Because the United States is a melting pot, a medley of cultures are obliged to live and work together. As such, eye etiquette may differ from subculture to subculture. Americans are careful about how and when they meet another's eyes. In normal conversation, each eye contact lasts only about a second before one or both individuals look away. In Puerto Rican subculture, however, children learn not to look into the eyes of those who are, in the opinion of the children, their superiors, such as teachers, priests, doctors, or others in positions of authority. For these Puerto Ricans, according to Professor Louis Forsdale, looking into the eyes of authority figures is a sign of disrespect. No problem occurs so long as the Puerto Rican is with other Puerto Ricans, but cross into white-land and the stateside teacher is apt to feel that the child who is not looking at her is showing disrespect.
Perhaps it would behoove every practitioner to take notice of which patients make direct eye contact before, during, and after a treatment, and which ones do not. Is it possible that a correlation exists between doctor-patient eye contact and responsiveness to treatment?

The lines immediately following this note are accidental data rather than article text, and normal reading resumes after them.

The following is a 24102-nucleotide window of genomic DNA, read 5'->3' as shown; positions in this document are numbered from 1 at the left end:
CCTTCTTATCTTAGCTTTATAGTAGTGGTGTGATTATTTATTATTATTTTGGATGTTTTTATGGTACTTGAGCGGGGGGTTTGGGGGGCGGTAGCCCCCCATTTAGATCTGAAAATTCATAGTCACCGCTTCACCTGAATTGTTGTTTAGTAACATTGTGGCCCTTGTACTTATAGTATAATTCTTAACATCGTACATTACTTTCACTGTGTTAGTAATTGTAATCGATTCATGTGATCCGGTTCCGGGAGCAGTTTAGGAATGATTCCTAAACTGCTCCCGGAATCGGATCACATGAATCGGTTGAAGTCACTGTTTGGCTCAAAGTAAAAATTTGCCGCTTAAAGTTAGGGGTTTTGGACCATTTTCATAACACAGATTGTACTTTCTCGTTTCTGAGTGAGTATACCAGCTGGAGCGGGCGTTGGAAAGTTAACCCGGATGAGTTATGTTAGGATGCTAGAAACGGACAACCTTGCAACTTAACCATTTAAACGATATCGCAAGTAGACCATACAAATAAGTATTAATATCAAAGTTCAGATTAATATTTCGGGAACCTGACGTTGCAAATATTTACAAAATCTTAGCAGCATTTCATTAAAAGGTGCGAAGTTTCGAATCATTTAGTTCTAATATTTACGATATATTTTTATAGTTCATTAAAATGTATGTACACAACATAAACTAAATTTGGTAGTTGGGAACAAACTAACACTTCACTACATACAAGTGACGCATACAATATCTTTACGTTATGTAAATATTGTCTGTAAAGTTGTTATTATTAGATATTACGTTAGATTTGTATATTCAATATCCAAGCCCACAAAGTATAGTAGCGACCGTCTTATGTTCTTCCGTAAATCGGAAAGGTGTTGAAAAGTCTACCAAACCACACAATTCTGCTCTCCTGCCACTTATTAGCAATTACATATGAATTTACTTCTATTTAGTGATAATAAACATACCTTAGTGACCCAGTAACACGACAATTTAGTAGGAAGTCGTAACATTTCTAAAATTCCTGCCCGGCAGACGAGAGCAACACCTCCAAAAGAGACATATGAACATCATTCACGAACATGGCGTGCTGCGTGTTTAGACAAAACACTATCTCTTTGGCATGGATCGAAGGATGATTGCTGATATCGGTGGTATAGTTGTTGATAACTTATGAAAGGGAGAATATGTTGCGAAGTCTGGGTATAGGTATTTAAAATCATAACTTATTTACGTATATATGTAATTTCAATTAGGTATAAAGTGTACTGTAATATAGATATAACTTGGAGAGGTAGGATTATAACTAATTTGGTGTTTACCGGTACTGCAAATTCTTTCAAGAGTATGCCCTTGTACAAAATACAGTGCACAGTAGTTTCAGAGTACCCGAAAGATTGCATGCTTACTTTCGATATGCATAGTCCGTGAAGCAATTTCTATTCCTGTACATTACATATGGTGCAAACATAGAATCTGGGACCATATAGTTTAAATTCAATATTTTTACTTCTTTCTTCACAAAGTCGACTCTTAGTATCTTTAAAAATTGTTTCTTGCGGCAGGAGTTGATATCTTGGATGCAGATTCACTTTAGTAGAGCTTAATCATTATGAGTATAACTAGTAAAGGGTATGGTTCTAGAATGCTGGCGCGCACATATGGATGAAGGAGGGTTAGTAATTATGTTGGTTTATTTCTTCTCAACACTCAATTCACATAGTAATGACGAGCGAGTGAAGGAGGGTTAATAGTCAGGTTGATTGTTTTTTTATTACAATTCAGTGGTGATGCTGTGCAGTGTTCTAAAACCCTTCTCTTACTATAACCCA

In connection with eye contact, it is also important to note that the eyes do not work independently of the other 80 muscles of the face. They work synergistically and, in the process, contribute to the potential creation of approximately 7,000 other facial expressions. Consciously or unconsciously, patients may, facially, communicate any number of different macro- and microkinesic blends of emotions. It is the presence or absence of one or a combination of these blends that may account for why we enjoy treating certain patients and not others. These microfacial displays may appear on a patient's face for only a split second and still communicate a very emphatic message; a smile could turn into a grimace, a look of disappointment into one of surprise. According to Psychologist Robert Levenson, this is because emotions are often associated with the need to behave in a certain way on very short notice. Ralph Waldo Emerson said it best when he wrote, "The eyes of men converse at least as much as their tongues."